To complicate things further, it should be noted that the aformentioned scholars focus on long-term growth. There are those who argue that as opposed to long-run growth, rapid 'catch-up' development requires an overwhelming and authoritarian state. They claim that this particular kind of growth at the beginning of a development path necessitates a strong state because some of the steps involved (e.g. land reform) are fundamentally unpopular with those who have political power.

Now that's a long comment, not saying very much but it's a topic that I very much care about and am interested in! :)


ps. The papers I have referred to can be found here:
- http://www.nyu.edu/gsas/dept/politics/faculty/przeworski/papers/sisson.pdf
- (the epstein was presented at the 2005 APSA meeting)
- http://www.people.fas.harvard.edu/~jrobins/researchpapers/unpublishedpapers/jr_annualreviews.pdf

May 22, 2006 10:39 PM | Comments (7) | posted by Joseph Sinatra

From David Airth:

Thank you for your article. It helped draw out and articulate an idea I have had about democracy's workings. The kind of political activity and churning we speak of here can also explain why some democracies (and economic development) never get of the ground, like those of Haiti and many African countries. And some democracies that have initially flourished have collapse because the general political activity that exists in mature democracies is absent, a political activity that is essential for constantly reforming and renewing democracy, to keep it alive and awake.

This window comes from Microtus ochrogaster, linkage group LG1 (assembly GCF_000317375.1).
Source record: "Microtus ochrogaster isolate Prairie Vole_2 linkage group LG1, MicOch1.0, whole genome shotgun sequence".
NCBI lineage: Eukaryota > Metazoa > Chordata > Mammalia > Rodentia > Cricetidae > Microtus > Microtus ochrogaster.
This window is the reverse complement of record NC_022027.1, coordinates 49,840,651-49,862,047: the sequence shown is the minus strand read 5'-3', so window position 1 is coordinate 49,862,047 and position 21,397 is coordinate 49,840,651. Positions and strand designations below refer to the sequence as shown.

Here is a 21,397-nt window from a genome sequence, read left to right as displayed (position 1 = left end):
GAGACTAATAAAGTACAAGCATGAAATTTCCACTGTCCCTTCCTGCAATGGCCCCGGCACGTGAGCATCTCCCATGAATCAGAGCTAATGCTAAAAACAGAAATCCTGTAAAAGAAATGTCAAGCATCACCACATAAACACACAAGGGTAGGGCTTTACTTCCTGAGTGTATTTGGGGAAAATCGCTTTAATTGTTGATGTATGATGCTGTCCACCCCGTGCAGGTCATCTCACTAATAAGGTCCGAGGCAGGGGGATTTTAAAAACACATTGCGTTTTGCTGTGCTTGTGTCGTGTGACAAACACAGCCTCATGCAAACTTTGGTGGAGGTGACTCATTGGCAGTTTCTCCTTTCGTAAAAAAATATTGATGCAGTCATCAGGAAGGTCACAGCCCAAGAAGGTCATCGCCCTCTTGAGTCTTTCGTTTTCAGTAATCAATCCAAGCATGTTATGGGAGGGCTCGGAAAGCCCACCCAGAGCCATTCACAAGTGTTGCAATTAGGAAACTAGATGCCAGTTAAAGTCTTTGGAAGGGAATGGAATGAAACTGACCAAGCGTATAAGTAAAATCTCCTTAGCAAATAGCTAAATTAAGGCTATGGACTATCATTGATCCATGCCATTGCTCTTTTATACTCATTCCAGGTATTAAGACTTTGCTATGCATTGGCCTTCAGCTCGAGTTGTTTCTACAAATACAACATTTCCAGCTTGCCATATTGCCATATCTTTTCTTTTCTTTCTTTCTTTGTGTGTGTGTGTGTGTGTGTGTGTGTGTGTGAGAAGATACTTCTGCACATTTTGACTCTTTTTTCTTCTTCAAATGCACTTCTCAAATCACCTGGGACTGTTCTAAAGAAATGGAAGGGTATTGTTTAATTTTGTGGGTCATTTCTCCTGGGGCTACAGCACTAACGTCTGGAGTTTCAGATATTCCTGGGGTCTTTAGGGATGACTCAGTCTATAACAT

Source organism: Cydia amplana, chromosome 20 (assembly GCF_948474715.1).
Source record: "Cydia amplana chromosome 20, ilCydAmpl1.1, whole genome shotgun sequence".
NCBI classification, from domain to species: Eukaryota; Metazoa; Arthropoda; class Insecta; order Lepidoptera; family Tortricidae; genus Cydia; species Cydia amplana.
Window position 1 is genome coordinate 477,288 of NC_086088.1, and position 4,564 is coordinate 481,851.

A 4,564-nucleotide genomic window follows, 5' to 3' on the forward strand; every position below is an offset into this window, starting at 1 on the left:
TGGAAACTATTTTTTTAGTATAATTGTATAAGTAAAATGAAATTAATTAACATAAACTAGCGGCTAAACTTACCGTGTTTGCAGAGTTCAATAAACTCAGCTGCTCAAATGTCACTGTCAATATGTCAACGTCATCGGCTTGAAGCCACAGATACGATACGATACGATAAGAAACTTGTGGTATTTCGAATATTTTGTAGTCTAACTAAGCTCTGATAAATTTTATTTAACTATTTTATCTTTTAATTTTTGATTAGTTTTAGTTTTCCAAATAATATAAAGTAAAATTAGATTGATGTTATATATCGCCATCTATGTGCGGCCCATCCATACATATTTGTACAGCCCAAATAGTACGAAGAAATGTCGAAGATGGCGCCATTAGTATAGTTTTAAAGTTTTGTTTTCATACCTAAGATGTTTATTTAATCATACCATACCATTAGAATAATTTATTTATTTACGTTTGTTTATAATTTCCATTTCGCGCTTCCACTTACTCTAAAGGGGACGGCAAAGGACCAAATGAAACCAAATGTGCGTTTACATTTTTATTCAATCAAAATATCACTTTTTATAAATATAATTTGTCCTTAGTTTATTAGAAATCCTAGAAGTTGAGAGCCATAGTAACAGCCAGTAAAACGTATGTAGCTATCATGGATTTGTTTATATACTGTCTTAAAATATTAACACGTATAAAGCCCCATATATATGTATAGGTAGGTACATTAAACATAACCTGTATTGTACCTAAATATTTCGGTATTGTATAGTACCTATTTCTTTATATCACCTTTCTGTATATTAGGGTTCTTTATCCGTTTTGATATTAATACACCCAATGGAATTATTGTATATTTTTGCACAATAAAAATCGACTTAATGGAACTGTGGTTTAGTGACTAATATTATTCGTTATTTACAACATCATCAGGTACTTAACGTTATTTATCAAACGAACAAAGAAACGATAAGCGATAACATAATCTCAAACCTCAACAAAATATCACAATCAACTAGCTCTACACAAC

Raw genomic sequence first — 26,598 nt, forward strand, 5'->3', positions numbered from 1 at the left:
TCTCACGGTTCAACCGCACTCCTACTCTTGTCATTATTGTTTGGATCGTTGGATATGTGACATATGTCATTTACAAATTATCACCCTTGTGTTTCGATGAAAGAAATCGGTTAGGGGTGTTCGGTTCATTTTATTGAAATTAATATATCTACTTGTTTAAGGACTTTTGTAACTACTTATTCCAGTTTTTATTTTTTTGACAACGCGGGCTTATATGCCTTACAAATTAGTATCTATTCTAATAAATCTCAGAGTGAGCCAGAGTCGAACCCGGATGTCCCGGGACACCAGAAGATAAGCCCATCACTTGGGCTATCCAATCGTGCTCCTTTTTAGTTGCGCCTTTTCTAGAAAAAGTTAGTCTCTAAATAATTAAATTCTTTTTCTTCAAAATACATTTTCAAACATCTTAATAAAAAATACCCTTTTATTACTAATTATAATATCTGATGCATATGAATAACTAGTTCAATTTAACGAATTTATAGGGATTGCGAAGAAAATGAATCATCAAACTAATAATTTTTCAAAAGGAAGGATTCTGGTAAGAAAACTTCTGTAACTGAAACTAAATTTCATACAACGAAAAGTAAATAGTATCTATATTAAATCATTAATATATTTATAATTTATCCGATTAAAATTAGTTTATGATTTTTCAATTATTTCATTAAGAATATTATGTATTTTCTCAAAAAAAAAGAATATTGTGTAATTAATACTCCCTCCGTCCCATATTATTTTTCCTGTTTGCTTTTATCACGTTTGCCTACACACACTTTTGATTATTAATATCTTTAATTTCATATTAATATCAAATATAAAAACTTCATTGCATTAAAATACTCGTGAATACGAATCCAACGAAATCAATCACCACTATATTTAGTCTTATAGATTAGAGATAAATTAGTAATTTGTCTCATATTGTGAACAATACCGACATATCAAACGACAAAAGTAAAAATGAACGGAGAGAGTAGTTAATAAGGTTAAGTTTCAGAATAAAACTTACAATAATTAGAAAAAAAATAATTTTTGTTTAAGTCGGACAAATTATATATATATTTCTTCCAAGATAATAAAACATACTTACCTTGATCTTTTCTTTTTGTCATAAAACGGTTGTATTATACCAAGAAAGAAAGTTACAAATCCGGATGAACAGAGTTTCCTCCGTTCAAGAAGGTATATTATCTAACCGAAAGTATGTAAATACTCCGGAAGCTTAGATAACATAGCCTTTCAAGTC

More often than not it is economic development that leads to democracy. America was first emancipated economically and then political emancipation followed. One big problem Haiti has is the inability to economically reform, which includes land reform. Such reform would put 'property' in the hands of its people, from which comes a recognition and voice that politicians listen to.

May 23, 2006 1:10 PM | Comments (7) | posted by Peter Levine

More from David Airth:

In regard to Joe Sinatra's article I think democracy is essential to economic development and that you cannot maintain a robust democracy without it. Democracy's vitality and economic vitality are inseparable, for the long run.

Democracy is government for the people, of the people and by the people. If we use that benchmark perhaps one may better understand why economic development is essential (that idea needs further development because it sounds good). However, some people don't believe that economic development is essential to democracy. Moreover, why do we need economic development? Some believe economic development ruins democracies chances.

Democracy is a logical conclusion. The trouble is democracy has never been derived logically, through logic or reason. It would be wonderful if a society that has never done it could say, We know it is the most logical form of governance, let's do it. Any attempts to establish and sustain democracy with pure, classical democratic means have never gotten anywhere or have failed. On paper democracy is this wonderful thing like a cute kitten who looks and will be lovable and loyal. But in reality it may despise you, scratch you, ignore you and be untrustworthy. For that, we ignore it and not even bother to to befriend it or cultivate it, the kitten - democracy. We then loose interest in it because it was initially nasty and required to much work.